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Constructing a 'floating' studio floor


One of the problems of building budget studios is that sound isolation and studio acoustics often have to take second place to equipment when money is tight. After you've wired all your equipment up and started making recordings several problems may suddenly become very apparent. The propagation of sound and the working principles of microphones are well understood, however, when building a home studio many people don't apply any of this scientific information to any aspect remotely connected to the construction of their studio. One reason for this may be that they can't lay their hands on the right information and therefore rely on methods related to them across the bar table over the odd pint or two.

Within this series of Acoustics articles we hope to cover most aspects of studio construction and hopefully answer many people's problems.


A case for the floating floor. When you are recording loud instruments such as drum kits and bass guitars the low frequency elements of the sound travel through the walls and floor of the room. These sounds present two main problems:

One, they can cause objects in both the studio and control room to rattle and therefore interfere with your assessment of the instruments' sound over the studio monitors. Secondly, the sounds travel through the building's structure and cause annoyance to other people. By constructing a floating floor both problems can be reduced to an acceptable level.

The most important point when constructing a floor is to ensure that none of the new floating structure touches the original floor. Any contact between the two will seriously reduce its performance as a sound isolator. If properly constructed, the floor should provide some 30 to 40 dB attenuation of sound.


The basic principle is to build a wooden raft structure covered with sheets of floor boarding which then lie on top of a glass fibre matting.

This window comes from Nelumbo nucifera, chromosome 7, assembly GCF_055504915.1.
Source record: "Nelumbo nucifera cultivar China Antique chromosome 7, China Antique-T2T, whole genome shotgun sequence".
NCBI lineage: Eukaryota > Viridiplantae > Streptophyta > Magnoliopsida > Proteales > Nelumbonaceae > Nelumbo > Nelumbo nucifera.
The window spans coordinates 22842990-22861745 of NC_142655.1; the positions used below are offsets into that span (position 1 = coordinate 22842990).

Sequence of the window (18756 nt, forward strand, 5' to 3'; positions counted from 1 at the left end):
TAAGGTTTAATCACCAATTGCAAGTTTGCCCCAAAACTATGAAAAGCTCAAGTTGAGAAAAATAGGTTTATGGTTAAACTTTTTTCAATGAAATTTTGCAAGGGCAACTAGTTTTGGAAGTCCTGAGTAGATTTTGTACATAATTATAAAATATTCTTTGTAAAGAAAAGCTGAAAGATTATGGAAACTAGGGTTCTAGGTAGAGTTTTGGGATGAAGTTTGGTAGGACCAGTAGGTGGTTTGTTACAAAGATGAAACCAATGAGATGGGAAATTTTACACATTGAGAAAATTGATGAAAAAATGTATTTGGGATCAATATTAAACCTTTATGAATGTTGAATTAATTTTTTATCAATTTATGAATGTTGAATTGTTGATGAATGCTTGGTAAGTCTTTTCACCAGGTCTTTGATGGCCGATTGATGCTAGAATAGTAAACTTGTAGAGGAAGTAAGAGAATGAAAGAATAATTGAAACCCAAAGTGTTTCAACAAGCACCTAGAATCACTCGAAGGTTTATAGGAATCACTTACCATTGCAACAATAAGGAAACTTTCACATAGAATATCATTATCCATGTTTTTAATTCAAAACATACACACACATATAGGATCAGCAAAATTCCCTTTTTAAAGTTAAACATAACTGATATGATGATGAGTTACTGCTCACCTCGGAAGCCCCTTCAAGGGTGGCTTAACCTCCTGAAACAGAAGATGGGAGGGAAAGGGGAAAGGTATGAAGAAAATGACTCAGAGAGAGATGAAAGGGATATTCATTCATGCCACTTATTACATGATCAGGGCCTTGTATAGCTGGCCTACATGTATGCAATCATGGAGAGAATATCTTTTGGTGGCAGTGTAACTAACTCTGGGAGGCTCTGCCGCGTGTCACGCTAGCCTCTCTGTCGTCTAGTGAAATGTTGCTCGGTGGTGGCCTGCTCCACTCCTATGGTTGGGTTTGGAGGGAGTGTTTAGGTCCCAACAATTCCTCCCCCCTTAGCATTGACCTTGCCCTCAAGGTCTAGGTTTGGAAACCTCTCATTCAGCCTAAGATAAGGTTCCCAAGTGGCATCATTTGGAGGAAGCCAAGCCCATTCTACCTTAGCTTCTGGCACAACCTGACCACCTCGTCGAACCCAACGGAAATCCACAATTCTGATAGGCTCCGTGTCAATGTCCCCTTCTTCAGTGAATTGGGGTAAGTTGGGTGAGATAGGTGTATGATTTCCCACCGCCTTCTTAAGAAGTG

Start by accurately measuring the floor dimensions and draw up a plan. Calculate the number of joists required, these should be spaced no more than 18" apart. Additional cross-bracing should be included at random points to add rigidity to the raft structure. Lay out the rolls of glass fibre onto the floor, don't overlap the edges, instead butt them together. Carefully lower the raft structure down over the matting. Fold the glass fibre up around the edges of the joist ends so that they don't come into contact with the walls. See diagrams.

Section of floating floor on joists

When you have completed laying the raft you can lay the final covering. Plywood or chipboard is ideal, it comes in 8' x 4' sheets so it makes the job a lot quicker than using tongue and groove floor boards. The thickness of the wood depends on the total floor area but should not be less than ¾". The covering can then be screwed down onto the joists.

A further improvement would be to apply another layer of glass fibre matting on top of the joists and then put the floor covering down.

Where the joists lie on top of the glass fibre the matting will compress to approximately 3/8" and provide the cushioning necessary to float the floor. A wooden finishing trim may be fitted as a skirting board. The trim can be nailed to the wall but must not touch the floor. By careful positioning you can pin the edges of the glass fibre matting securely against the wall.

Finally a carpet or carpet tiles should be laid. If you are working on a floor which is already on joists the principles are the same, by referring to the diagram you can see that it's necessary to remove the existing floor boards, lay the matting and then replace the boards. Their method may sometimes require additional bracing.

Section of 'wood raft' floating floor

Having constructed the new floor you may encounter several problems. If the glass fibre matting has moved during construction then part of the joist will touch the floor and result in a rocking motion. Similarly, carefully check the edges to ensure a tight fit with a good overlap of glass fibre; too loose a fit will allow the floor to move.

Materials: Joists: 2" x 3" minimum, soft wood. Covering: ¾" min. plywood, chipboard or T&G floor boards. Matting: Glass fibre 2" min, loft insulation.

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Home & Studio Recording - Copyright: Music Maker Publications (UK), Future Publishing.


Home & Studio Recording - Mar 1984

Feature by Paul Gilby

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